Lingle, I have a similar situation. Ds 1 is 13, popular, sociable and cool. Has v. cool friends and just finds the whole social thing easy.

Ds2 is 10, has Aspergers, ADHD and dyspraxia. Not such a great mix socially!

I know exactly what you mean about ds looking wierd in their light. In our little bubble at home I 'forget' that it is odd to make noises/ flap hands/ lick things etc, but when we get in a social situation it all seems to get heightened. Ds1 is desperate for social contact of any sort, at any time. Ds2 is happier at home. It's a bit of a nightmare, but it's getting easier.

When they were littler we would alternate/ have enough days 'off' from social stuff so that ds2 (and I) could recover. In social situations I would do what you do; play with him. I found it much easier to cope with other parents if I had mentioned ds's diagnosis before hand. That stopped me feeling self-concious for him.

I still had things I would NEVER have taken ds2 to, but once I had spoken to a few friends I felt more able to say 'ds2 won't cope. Please can you take ds1 for me.' I would reciprocate in another way (perhaps a sleepover with ds1 at our house)

I also talked to DS1 about ds2's Dx, and told him that it was ok to tell his friends about it if it helped to explain ds2's behaviour.

As they have got older, ds1's close group of friends have become honorary friends of ds2. They model 'normal' social behaviour and are accepting of his differences. I know sometimes it feels awful, but it IS a huge blessing that your ds1 is so socially able. Ds2 will get a huge headstart from watching him, and will inherit a social circle. Children genuinely are hugely forgiving of difference.

ggirl Sat 13-Aug-11 00:20:20

Have you spoken to your friend about how you feel?

TotalChaos Sat 13-Aug-11 11:09:46

half of this I can completely identify with - the sinking feeling in the playground - and half of this I cant, as I only have the one non NT child. I think all you can do is try and do a lot of inviting/arranging yourself, so that playdate suit both DS1 and DS2 more. Sounds like you need to separate off both their social lives iyswim. Would DS2 enjoy any sort of classes/sports etc just for him? I have a friend with 2 NT children who has not dissimilar worries - her DS1 is v confident, her DS2 is more of a dreamy self-sufficient type - so it takes conscious effort to arrange stuff for DS2.

lingle Sat 13-Aug-11 13:19:14

thanks for nice messages.

ggirl, that's a good question. I actually hoped, when planning yesterday's playdate (which i thought would involve me, my friend and the four kids all being in one car) to bring up the issue in a relaxed way - not least because she often takes DS1 to things. My kids work well with her kids when no one else is there. I was looking forward to it. I ended up not having that opportunity. So part of the stress is feeling I was rude - I know I sounded crestfallen on the phone when she told me X and Y were coming too. And when I had to leave the park with DS2, she said, as usual "DS1 can stay with me" and I said "but that always ends up happening" - meaning she always ends up with that task. So I'd lost the opportunity to lay the groundwork IYSWIM.

I can see how useful a DX would be in these circumstanced but I don't think DS2 would qualify any more (we could have got one at 3 I think when his language was terrible). He handled yesterday by joining in baseball for a bit, then asking his brother to go to the playground with him, then going just with me, playing for a bit, going back, asking for icecream which I didn't have money for, and eventually asking to go home because he'd had enough baseball. So it wasn't that his behaviour was strange, or unacceptable, just that he couldn't break into the little girl's girlie group (probably quite sensible not to try to really given that she's a year older and streets ahead) and wasn't that interested in a sustained baseball game. But his skills are weak: a three year old joined us and immediately got my DS1 throwing him the baseball and try to hit it and would have continued all day - you could see that his basic social skills were much better.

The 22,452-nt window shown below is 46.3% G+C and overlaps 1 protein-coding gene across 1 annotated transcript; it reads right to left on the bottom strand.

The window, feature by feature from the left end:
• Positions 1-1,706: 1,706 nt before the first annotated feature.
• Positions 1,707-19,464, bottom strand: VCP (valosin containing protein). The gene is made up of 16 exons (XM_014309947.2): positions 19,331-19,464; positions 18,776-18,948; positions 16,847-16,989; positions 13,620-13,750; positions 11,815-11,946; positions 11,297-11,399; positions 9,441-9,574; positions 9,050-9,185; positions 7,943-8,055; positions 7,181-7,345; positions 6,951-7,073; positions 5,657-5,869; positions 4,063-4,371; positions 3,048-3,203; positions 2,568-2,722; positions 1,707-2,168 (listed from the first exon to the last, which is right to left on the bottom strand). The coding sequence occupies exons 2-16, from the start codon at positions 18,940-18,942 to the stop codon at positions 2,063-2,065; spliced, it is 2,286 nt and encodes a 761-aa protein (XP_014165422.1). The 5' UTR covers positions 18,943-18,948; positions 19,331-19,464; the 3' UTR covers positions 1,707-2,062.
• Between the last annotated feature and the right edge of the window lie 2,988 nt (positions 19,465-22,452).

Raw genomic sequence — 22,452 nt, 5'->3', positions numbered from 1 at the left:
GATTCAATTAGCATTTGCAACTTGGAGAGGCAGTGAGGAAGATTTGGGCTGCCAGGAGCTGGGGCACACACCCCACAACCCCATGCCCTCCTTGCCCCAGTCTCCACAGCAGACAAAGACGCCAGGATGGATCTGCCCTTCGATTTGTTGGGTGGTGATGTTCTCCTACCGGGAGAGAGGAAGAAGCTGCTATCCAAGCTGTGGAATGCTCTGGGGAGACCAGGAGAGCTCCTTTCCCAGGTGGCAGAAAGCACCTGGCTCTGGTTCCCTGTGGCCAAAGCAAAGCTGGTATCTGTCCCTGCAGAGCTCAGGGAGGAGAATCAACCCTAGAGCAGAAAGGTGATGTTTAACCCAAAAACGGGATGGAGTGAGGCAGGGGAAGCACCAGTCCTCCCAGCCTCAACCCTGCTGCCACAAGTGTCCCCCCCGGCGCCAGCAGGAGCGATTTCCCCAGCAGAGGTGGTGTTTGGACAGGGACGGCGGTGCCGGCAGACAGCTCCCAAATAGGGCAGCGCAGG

When he was younger and didn't talk, DS1's friends found him really cute and played picking up/catching games with him but he's too big for that now.

I think the other problem is that I was more like shy DS2 than extrovert DS1 growing up and find social chit-chat tricky. Like Ds2, I'm more comfortable not having to cope with extended groups. But my friend runs the PTA and is hugely sociable, as are the mothers of most of Ds1's friends.

takeonboard Sat 13-Aug-11 13:53:51

I undertsand exactly how you feel, my DS can only handle 1 to 1 playdates or organised group activities. He seems to lose his way in a crowd of kids just hanging out and quickly becomes the "victim" or "outsider" and I still have no idea why. He simply has very poor social skills (no SN or any other issues except that he has now been bullied so is nervous). He is so desperate to have friends that he sometimes behaves a bit loud and silly in trying to be noticed.

I have been in your situation so many times and felt physically sick when I see other kids who just "get it" so easily quickly turn and be mean to him, he then makes it worse for himself by retaliating and turning the whole group against himself. I too avoid situations which I judge to be potential disasters, but am finding it increasingly difficult to manage his social life as he gets older and am noticing the fact that he has less friends now that the kids are more in control of who they spend time with (age 10). sad

Sorry thats no help to you at all! But looking back at what others have said your DS1 is a blessing really and seeing him and his very socially skilled friends in action can only help DS2 even though for you its even harder as it really highlights DS2's difficulties. I had no idea kids social success/failure could be this heartbreaking for all involved and can't help feeling sometimes that it would be much easier to deal with a learning or physical difficulty, there just seems to be more help out there, but some kids clearly need social skills training classes.

aliceliddell Sat 13-Aug-11 14:13:15

Do you find other parents of socially able kids just don't understand your and dc's problems?

aliceliddell Sat 13-Aug-11 14:14:49

Agree with take - social skills classes would be a great help.

LunarRose Sat 13-Aug-11 14:22:41

So understand what you mean, esp the alpha mummy bit.

(have NT DD and younger ASD DS)

Can't offer any advice just a big hug!